Commercial contact with the Aegean world is becoming more intensive. The Mediterranean indigenous people already inspired by the lively spirit of the Aegean cultures gradually assimilate features of Aegean culture. New settlers on the island create a peripheral centre of Greek culture with its special peculiarities that survives to our days.

The exhibited material of the Late Bronge Age represents the stages of that development  process. Among the local ceramic products,  Base Ring and White Slip wares, the visitors can see imported Mycenean vases like the floral style cup of Mycenean IIB from Crete or local imitations. Most of them derive from rescue excavations in the city of Limassol.  A large pithos from  Kourion Pamboula,   a settlement that according to historians was founded by the Peloponnesian Argives,  is  of local production and was used for storage or as a transport container for the exported products of Cyprus to the Mediterranean world. (The main part of the Kourion area finds are exhibited in the local Museum  of Episkopi).

Some contemporary artefacts from the necropolis of a  palatial monumental building at Alassa are also exhibited.

From the end of the Late Bronze Age (1050 BC) to the Hellenistic period,(325 BC) when Alexander the Great included Cyprus in his great Macedonian state, abolishing the Ancient Cypriot Kingdoms (310 BC) , there is little historical information about the two kingdoms of our area (Amathus and Kourion). It is a period generally known for its continuous change of rulers (Phoenicians, Assyrians, Egyptians, Persians), but it is well represented in the archaeological record of the sites of those kingdoms. The main archaeological source of information about this amalgamation of cultural influences are the rich funeral gifts of the cemeteries.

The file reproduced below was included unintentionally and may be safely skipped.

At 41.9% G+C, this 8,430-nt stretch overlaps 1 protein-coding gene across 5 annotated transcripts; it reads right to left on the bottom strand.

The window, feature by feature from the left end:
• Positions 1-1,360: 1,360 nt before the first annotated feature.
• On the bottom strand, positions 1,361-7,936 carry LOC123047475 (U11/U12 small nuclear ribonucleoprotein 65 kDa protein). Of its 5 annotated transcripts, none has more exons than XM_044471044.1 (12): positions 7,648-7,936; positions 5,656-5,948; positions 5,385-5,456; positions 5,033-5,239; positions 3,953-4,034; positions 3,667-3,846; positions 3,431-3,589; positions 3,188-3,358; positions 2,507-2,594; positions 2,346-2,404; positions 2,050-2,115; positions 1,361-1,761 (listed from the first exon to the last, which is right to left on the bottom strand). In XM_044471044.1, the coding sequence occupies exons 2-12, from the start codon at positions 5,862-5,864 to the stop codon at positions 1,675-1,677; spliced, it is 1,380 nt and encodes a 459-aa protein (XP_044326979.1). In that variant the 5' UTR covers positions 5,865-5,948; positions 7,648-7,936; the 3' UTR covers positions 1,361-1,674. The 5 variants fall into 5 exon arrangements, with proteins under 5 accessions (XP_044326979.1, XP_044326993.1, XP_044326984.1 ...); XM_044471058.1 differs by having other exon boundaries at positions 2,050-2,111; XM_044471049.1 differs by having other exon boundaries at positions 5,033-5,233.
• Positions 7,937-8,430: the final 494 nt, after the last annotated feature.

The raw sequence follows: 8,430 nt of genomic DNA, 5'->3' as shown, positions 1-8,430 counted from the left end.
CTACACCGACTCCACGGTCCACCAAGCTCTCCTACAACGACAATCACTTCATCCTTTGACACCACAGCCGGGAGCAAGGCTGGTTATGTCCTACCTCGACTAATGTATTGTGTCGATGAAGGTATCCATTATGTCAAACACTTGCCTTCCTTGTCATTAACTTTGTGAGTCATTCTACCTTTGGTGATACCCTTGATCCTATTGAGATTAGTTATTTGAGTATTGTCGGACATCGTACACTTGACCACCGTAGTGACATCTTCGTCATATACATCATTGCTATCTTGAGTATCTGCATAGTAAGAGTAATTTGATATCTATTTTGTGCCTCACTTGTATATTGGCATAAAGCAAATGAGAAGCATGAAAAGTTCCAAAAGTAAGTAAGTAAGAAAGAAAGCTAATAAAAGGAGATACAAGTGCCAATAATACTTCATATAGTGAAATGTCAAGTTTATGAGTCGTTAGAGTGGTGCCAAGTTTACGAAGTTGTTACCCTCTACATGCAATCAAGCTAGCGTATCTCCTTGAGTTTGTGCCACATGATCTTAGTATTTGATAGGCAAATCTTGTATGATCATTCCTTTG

The Limassol Museum is housing the material from Amathus and its surrounding settlements and sanctuaries. Such objects are local and imported Phoenician and Aegean  pottery, minor art products like jewellery, tools, coins, clay idols and stone statuettes, relief and inscribed funerary stelae.

The Archaic phase of the great sanctuary of Aphrodite on the top of the Akropolis of Amathus is represented by a group of terracottas of Eastern origin (masks, temple models, female idols of Ashtarte) and objects of western influence (charriot and rider compositions) .

One of the most important works of art of the Museum , a free standing Hathor Capital found in the palace area of Amathus is dated to the Late Archaic period (500 BC) . A head of an eastern goddess made in the stylistic trends of the late Archaic Greek artists indicates  the fusion of cultural influences at a place where the civilization of the east meet with those of the West.

Rich funeral gifts and a group of clay statuettes found during the British period at a sanctuary in the foundation excavations of the Limassol Town  Police station belong to the Archaic period.

The Hellenistic period art production of Cyprus is following the trends of the new regime, the so called koine and foresees  the formalization of the Roman period. The exhibition in the last room consists of sculpture, plastic art , pottery, ivory objects, glass objects, lamps, funerary and dedicatory inscriptions indicating the assimilation of Cyprus to the new world.

Characteristic is a huge sculpture of the Egyptian fertility God Bes which was found in the Amathus Roman Agora and marks the survival of this Archaic cult into Roman times as well as the 4th century AD sculptures from the Fasoula workshop.

A dedicator , Sozomenos, commissigned a statue from the same workshop of Zeus Labranios ( Zeus as the God of the double axes) a survival of an old Cretan cult of the God of arts who has his residence on the mountain Ida . Levantine people made references to that God  (ugaritic texts: Baal poems) as early as the 14th century  BC , as Housor or God of the Double axe who lives in the land of Kefti (Crete).

Those figures confirm the strength and endurance of influences that  Cyprus  received, from the Aegean and the Eastern civilisations on account of the conservatism of its island environment.



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Τ.Κ. 3405
TEL: 00357-5-305157
FAX: 00357-5-305173